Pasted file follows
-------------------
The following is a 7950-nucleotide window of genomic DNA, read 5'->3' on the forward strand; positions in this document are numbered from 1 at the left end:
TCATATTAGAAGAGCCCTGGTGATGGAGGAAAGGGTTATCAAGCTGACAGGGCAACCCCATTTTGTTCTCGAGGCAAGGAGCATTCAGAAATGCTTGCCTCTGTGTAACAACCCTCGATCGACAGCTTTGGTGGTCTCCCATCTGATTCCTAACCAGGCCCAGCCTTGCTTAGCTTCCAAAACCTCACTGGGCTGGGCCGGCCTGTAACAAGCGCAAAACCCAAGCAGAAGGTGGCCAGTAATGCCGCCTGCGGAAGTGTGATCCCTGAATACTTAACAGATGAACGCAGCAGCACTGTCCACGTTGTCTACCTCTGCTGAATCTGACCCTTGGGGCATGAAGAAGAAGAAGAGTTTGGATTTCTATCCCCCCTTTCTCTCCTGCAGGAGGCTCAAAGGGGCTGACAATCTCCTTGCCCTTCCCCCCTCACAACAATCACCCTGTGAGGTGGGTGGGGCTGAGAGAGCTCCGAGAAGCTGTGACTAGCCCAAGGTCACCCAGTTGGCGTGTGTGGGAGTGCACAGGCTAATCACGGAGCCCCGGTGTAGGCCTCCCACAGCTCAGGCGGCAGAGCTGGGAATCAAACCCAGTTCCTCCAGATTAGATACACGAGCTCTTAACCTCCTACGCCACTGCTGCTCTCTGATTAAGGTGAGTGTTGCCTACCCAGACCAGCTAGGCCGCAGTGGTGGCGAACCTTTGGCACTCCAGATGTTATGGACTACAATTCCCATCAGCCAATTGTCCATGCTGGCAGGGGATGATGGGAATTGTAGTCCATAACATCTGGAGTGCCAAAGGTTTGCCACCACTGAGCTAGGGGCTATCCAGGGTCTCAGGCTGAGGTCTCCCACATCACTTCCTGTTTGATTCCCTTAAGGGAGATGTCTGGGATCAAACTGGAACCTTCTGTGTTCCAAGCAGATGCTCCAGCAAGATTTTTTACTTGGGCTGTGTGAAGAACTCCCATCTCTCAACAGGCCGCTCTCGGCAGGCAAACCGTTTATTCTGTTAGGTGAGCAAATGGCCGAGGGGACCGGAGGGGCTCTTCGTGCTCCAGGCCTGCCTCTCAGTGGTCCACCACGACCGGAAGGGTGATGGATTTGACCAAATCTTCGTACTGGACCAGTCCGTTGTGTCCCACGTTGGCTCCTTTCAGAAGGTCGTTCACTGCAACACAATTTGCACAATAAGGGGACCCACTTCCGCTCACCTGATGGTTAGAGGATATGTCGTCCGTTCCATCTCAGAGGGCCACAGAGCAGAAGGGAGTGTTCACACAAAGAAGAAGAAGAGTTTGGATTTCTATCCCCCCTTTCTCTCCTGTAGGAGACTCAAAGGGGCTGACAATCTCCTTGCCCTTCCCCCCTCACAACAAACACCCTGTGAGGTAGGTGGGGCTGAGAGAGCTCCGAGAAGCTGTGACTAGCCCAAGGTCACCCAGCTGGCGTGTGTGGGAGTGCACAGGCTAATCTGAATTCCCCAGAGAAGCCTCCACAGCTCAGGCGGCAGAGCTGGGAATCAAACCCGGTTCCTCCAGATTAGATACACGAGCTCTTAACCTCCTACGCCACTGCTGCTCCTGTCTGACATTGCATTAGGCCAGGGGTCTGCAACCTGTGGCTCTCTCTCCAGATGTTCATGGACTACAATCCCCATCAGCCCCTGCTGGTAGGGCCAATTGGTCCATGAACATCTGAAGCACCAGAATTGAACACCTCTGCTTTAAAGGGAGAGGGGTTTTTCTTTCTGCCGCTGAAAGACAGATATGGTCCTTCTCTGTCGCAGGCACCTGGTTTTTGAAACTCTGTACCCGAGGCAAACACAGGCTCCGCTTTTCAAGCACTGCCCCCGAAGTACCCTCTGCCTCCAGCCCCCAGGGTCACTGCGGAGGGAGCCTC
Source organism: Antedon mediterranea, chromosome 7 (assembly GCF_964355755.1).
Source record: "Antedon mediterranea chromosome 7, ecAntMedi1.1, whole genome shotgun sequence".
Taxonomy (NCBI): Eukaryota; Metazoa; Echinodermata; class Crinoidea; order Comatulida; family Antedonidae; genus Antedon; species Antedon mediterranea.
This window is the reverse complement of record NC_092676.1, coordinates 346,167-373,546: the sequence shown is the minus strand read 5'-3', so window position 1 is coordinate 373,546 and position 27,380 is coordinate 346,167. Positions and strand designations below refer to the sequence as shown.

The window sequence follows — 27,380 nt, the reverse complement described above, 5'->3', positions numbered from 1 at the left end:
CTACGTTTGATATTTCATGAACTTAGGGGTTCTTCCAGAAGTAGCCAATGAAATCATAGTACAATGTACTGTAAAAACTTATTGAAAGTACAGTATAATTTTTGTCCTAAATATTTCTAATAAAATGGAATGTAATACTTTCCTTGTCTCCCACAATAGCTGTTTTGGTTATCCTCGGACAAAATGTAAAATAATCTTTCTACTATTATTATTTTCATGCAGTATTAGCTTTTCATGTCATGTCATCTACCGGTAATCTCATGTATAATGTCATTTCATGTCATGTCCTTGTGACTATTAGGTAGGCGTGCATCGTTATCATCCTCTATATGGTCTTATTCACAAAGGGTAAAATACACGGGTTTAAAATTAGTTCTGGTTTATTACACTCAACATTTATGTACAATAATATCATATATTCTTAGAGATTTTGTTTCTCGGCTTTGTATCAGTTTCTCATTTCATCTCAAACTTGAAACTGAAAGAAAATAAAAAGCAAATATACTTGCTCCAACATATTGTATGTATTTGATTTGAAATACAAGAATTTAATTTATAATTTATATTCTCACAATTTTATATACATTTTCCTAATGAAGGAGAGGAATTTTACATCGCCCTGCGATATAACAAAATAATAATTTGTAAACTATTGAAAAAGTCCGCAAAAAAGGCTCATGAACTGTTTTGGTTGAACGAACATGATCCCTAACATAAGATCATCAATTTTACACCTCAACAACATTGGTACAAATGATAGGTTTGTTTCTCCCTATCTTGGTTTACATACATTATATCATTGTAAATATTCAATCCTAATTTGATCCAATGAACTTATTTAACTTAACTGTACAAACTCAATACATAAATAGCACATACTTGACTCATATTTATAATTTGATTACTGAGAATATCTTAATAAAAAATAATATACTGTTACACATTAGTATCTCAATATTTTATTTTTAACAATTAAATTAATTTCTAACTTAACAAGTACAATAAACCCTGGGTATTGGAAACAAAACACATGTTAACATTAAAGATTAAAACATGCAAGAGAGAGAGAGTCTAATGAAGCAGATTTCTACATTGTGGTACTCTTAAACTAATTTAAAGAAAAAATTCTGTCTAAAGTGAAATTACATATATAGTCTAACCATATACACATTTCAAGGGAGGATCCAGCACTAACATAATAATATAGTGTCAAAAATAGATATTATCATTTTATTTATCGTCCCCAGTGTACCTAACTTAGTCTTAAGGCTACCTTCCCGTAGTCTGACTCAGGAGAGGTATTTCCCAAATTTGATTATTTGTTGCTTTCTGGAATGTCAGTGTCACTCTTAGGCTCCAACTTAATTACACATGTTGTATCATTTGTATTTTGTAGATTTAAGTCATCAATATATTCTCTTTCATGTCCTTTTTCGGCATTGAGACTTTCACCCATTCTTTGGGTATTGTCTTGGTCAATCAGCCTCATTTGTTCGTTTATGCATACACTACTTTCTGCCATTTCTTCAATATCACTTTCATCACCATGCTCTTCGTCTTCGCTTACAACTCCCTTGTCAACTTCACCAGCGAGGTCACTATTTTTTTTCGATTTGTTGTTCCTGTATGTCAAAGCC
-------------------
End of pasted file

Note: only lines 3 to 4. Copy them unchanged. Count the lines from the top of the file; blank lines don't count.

Source organism: Antedon mediterranea, chromosome 7 (assembly GCF_964355755.1).
Source record: "Antedon mediterranea chromosome 7, ecAntMedi1.1, whole genome shotgun sequence".